It’s sometimes a challenge to ask for help. We all want to be as self-sufficient as possible. But there’s a difference between, say, painting a room and dealing with complicated issues by yourself. So why do we find it so difficult to reach out when we need support, guidance, and encouragement? Researchers have some theories.
Why Is Asking for Help So Hard?
A lot of the time, it’s due to our sense of self and what we perceive others think of us—both of which might not be accurate. For example, Manfred F.R. Kets de Vries is a psychoanalyst, management scholar, and an executive coach. In this article for the Harvard Business Review, he identified many factors relating to the “go it alone” approach that interfere with asking for help including, but not limited to:
- A fear of vulnerability. “Some might suffer from (a usually unjustified) impostor syndrome and worry that others will see through their carefully constructed facades.”
- A sense of victimhood. Kets de Vries also suggests that “people who go through life thinking I don’t deserve to be helped; I’m not worthy rarely seek support. Constantly hearing this inner voice, they develop a ‘poor me’ attitude and believe it’s their fate to sacrifice and struggle on their own.”
- The need to be independent. “When you prioritize self-reliance and self-sufficiency, asking for help feels uncomfortable,” Kets de Vries says.
Author and leadership coach Nora Bouchard shares an additional perspective. In an interview with CNBC, she says, “People are hardwired to want to do things on their own. Asking for help often makes people feel uneasy because it requires surrendering control to someone else. There are some people who really have a hard time with that piece of it.”
Xuan Zhao is a scientist at Stanford University’s SPARQ behavioral science center. She’s studied this topic extensively and believes asking for help is hard because:
- We often have “a concern about burdening or inconveniencing others.”
- We consider it a form of weakness or incompetence. Zhao says current research indicates that even young children believe this.
- We fear rejection, “which can be embarrassing and painful.”
Additionally, Zhao states that “these concerns may feel more relevant in some contexts than others, but they are all very relatable and very human.”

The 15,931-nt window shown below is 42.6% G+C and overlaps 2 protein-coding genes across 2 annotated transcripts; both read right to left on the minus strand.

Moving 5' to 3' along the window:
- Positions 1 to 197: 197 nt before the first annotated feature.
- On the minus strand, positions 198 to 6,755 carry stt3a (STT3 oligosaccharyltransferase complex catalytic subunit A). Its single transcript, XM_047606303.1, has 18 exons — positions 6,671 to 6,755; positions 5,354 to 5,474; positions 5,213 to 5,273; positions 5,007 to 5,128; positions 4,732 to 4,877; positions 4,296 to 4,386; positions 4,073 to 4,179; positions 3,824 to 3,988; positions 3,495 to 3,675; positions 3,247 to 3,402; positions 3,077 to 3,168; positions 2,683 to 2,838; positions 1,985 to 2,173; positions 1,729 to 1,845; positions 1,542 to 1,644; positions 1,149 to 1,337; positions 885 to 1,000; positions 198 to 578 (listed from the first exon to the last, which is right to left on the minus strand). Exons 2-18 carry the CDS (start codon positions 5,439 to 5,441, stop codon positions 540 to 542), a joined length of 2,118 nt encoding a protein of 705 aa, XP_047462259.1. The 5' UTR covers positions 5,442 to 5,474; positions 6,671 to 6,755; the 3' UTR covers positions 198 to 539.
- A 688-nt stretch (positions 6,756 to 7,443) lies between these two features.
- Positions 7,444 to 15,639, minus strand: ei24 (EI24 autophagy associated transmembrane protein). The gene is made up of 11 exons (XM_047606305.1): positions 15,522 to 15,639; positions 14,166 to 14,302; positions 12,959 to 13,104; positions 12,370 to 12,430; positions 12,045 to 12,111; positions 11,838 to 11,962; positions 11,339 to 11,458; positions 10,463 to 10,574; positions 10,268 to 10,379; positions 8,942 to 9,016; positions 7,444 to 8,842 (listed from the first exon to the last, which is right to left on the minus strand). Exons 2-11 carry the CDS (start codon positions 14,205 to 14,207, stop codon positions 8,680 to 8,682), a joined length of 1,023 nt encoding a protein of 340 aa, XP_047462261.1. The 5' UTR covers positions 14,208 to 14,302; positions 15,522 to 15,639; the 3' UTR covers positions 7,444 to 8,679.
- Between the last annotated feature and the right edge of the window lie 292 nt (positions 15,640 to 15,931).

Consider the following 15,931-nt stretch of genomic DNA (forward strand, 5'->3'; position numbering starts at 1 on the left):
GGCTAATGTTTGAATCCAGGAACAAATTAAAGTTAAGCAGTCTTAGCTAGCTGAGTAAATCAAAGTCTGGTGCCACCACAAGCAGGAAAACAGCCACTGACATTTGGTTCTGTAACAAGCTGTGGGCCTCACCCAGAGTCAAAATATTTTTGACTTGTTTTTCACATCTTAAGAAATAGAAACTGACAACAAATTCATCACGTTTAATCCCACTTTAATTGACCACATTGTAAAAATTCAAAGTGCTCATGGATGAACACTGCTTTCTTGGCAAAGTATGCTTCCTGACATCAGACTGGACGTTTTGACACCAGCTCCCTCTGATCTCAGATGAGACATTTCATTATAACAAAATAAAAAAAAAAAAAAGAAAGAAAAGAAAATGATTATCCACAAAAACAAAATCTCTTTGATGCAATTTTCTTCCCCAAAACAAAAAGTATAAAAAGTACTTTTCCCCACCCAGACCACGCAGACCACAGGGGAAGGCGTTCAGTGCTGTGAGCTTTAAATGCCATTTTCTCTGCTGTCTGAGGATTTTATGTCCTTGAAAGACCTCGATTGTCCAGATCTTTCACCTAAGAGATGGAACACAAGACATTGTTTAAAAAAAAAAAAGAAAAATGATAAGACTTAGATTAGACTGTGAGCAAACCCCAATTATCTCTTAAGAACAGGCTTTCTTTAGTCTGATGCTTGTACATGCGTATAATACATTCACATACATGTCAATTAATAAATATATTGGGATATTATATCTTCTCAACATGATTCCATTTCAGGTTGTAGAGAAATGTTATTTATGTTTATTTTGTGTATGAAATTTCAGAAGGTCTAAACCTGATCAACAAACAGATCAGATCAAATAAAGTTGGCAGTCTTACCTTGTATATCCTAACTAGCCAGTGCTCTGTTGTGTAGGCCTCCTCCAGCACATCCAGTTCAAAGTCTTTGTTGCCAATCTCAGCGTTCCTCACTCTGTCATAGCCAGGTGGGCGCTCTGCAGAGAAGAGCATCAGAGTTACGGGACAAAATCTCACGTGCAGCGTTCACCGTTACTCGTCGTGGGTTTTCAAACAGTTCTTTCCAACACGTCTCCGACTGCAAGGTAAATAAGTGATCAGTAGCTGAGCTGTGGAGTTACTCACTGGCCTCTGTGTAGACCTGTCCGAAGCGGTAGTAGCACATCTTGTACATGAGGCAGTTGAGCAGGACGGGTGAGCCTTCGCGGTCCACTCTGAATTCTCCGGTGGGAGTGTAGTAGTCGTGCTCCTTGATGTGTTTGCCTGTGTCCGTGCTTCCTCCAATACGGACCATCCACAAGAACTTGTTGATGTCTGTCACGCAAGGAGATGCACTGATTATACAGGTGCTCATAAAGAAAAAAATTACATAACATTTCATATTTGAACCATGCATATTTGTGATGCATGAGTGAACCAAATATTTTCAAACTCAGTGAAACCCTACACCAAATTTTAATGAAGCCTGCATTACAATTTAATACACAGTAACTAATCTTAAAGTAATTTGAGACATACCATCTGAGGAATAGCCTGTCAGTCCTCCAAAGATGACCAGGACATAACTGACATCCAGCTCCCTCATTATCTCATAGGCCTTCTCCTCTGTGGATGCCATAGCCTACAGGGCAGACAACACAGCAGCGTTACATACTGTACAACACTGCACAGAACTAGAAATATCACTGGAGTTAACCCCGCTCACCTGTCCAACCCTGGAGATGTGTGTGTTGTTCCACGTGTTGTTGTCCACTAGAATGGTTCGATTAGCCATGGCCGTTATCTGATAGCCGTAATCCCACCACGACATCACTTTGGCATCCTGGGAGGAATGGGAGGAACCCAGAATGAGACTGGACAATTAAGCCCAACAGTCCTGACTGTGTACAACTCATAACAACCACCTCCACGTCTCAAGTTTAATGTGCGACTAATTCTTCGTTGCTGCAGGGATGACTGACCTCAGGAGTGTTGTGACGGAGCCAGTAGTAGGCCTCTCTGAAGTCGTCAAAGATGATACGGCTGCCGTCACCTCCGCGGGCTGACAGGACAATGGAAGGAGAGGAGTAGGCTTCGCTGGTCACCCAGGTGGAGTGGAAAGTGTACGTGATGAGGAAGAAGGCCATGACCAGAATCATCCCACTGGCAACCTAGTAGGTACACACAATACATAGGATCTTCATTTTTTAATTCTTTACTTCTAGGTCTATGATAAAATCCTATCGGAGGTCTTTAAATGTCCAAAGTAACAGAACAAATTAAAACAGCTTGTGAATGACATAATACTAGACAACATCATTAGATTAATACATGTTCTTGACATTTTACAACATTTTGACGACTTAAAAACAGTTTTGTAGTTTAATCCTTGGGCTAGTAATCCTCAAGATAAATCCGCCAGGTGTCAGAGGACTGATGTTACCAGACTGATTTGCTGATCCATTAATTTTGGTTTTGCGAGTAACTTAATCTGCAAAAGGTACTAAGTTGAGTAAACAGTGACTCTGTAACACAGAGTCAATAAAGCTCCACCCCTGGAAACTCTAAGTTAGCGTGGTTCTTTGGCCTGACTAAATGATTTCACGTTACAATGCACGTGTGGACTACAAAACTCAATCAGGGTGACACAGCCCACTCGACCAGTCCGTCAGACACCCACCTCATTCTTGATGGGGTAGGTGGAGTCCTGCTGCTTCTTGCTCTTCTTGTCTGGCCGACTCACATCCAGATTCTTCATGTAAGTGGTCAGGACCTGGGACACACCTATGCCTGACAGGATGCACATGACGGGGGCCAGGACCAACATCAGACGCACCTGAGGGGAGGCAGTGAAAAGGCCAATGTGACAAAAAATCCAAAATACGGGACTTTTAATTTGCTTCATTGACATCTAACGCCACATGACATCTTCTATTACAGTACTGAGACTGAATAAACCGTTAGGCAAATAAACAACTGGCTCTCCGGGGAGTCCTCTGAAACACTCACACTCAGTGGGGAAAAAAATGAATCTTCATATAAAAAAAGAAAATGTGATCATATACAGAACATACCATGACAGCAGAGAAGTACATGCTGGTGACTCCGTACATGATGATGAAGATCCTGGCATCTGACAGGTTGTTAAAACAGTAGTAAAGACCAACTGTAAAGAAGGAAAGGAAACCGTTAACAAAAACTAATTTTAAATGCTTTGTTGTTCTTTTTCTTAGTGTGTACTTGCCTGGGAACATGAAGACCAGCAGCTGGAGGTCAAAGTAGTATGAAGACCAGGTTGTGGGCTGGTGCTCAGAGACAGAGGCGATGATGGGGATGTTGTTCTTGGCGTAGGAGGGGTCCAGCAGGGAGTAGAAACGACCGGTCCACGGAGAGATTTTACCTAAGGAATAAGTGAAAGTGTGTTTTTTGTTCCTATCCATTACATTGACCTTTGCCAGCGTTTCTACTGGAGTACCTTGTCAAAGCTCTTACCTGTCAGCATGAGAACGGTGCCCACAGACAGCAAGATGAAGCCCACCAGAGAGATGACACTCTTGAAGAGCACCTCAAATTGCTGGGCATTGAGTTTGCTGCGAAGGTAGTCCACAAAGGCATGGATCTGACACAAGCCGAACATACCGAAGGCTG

We All Feel Better When We Can Help Each Other
One of the reasons why 12-Step sponsorship is so successful for many people is because it feels good to help someone else succeed. This type of support extends in other areas of life, too. Zhao references many studies that indicate most people are glad to participate when asked to help—and they feel better as well because of being in a position to provide acts of kindness. So, while it’s important to establish healthy boundaries and not let certain people take advantage, helping each other is also an essential give and take. But it only happens when we share our needs.
“People want to help, but they can’t if they don’t know someone is suffering or struggling, or what the other person needs and how to help effectively, or whether it is their place to help— perhaps they want to respect others’ privacy or agency,” Zhao says. “A direct request can remove those uncertainties.”
Kets de Vries reinforces these points through a story of one of his clients. He says her stoicism was causing her to feel burned out personally and professionally. “I encouraged her to communicate more openly and authentically—for example, by disclosing when she was feeling too much pressure. When she showed vulnerability to her husband, admitting that she couldn’t do it all at work and at home, he was much more prepared to lend a hand.”
Get Better at Asking for Help
“Asking for help is not a sign of weakness. To the contrary, it can be one of the more courageous things you can do,” Kets de Vries notes. “Be smart enough to know when you need help and to ask for it effectively.” He suggests the SMART approach: “detail the help you need, explain why you need it, suggest steps the people you’re asking could take, ensure that it’s within their ability to do so, and spell out when you need things done by.”
Zhao says that even when the request can’t be easily defined, ask anyway. For example, “when we face mental health challenges, we may have difficulty articulating what kind of help we need. It is okay to reach out to mental health resources and take the time to figure things out together. They are there to help, and they are happy to help,” she says.
A perfect example of the power of reaching out to others is within the veteran and active military community. Many brave service people have learned to break the stigma of toxic masculinity by seeking help for addiction, PTSD, and other issues they experience.
So whether you need help overcoming the fear of treatment, want more support for your recovery, or simply need another handy person to paint a room, don’t hesitate to ask.
Willingway Is Here For You
Acknowledging that you need professional help to achieve better health goals demonstrates courage, a strong sense of being, and the importance of commitment. If you’re ready to experience the healing, hope, and understanding that Willingway’s board-certified addiction rehabilitation professionals in Georgia can provide, please reach out.